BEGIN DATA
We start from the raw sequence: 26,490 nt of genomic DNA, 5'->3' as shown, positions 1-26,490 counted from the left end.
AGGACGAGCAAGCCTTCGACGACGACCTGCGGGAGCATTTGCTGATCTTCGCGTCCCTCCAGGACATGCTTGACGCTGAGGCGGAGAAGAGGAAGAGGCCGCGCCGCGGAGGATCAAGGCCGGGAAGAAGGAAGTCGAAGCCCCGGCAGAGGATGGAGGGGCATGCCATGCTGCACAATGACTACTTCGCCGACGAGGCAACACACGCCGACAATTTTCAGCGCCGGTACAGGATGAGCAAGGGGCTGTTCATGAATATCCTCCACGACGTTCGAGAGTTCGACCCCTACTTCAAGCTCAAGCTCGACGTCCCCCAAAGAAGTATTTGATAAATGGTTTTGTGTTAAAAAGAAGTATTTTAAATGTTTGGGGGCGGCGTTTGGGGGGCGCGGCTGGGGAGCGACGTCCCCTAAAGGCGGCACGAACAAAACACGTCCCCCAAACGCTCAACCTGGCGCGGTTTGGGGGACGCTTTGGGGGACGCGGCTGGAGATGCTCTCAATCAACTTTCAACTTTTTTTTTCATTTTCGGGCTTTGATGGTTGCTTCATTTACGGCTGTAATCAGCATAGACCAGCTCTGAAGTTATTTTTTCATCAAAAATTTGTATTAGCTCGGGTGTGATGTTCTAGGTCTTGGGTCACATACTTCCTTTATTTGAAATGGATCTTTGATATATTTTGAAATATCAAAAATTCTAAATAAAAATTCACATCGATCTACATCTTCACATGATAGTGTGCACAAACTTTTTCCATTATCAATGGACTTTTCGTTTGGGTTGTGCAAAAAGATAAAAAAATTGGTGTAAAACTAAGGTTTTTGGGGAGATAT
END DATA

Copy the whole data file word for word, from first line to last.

We start from the raw sequence: 26,490 nt of genomic DNA, 5'->3' as shown, positions 1-26,490 counted from the left end.
AGGACGAGCAAGCCTTCGACGACGACCTGCGGGAGCATTTGCTGATCTTCGCGTCCCTCCAGGACATGCTTGACGCTGAGGCGGAGAAGAGGAAGAGGCCGCGCCGCGGAGGATCAAGGCCGGGAAGAAGGAAGTCGAAGCCCCGGCAGAGGATGGAGGGGCATGCCATGCTGCACAATGACTACTTCGCCGACGAGGCAACACACGCCGACAATTTTCAGCGCCGGTACAGGATGAGCAAGGGGCTGTTCATGAATATCCTCCACGACGTTCGAGAGTTCGACCCCTACTTCAAGCTCAAGCTCGACGTCCCCCAAAGAAGTATTTGATAAATGGTTTTGTGTTAAAAAGAAGTATTTTAAATGTTTGGGGGCGGCGTTTGGGGGGCGCGGCTGGGGAGCGACGTCCCCTAAAGGCGGCACGAACAAAACACGTCCCCCAAACGCTCAACCTGGCGCGGTTTGGGGGACGCTTTGGGGGACGCGGCTGGAGATGCTCTCAATCAACTTTCAACTTTTTTTTTCATTTTCGGGCTTTGATGGTTGCTTCATTTACGGCTGTAATCAGCATAGACCAGCTCTGAAGTTATTTTTTCATCAAAAATTTGTATTAGCTCGGGTGTGATGTTCTAGGTCTTGGGTCACATACTTCCTTTATTTGAAATGGATCTTTGATATATTTTGAAATATCAAAAATTCTAAATAAAAATTCACATCGATCTACATCTTCACATGATAGTGTGCACAAACTTTTTCCATTATCAATGGACTTTTCGTTTGGGTTGTGCAAAAAGATAAAAAAATTGGTGTAAAACTAAGGTTTTTGGGGAGATAT